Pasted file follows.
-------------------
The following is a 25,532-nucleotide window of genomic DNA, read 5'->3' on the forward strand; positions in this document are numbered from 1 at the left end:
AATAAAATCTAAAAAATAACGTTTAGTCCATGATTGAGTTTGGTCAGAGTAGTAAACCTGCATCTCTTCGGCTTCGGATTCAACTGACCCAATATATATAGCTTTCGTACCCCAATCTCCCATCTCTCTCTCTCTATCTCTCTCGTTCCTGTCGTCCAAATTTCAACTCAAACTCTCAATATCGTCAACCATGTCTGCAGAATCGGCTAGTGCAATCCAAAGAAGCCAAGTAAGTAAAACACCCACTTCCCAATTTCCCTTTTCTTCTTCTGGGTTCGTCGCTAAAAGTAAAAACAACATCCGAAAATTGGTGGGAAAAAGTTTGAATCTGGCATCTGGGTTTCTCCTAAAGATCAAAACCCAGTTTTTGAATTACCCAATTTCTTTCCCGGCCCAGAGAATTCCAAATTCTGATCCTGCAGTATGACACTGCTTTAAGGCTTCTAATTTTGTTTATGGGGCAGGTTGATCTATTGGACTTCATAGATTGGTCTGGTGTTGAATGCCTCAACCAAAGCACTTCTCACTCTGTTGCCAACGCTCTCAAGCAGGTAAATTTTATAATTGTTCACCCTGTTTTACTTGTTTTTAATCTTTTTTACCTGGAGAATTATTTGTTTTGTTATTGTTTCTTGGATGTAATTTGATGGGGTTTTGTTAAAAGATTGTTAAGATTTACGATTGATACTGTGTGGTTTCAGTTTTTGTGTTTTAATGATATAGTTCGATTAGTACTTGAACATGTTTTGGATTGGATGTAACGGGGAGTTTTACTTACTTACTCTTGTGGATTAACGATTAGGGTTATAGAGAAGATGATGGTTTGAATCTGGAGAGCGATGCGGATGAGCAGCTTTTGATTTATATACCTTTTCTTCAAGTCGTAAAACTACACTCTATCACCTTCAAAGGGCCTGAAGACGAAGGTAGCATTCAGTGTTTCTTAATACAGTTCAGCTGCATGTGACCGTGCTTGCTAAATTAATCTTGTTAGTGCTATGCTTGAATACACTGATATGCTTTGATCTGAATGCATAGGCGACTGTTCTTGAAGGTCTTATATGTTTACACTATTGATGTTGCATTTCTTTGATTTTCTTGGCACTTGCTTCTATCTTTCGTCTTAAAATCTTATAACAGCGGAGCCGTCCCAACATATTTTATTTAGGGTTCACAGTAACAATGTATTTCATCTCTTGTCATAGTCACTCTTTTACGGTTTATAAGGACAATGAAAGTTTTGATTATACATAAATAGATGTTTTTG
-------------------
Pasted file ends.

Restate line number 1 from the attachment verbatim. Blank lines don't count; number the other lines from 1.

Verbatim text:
The following is a 25,532-nucleotide window of genomic DNA, read 5'->3' on the forward strand; positions in this document are numbered from 1 at the left end: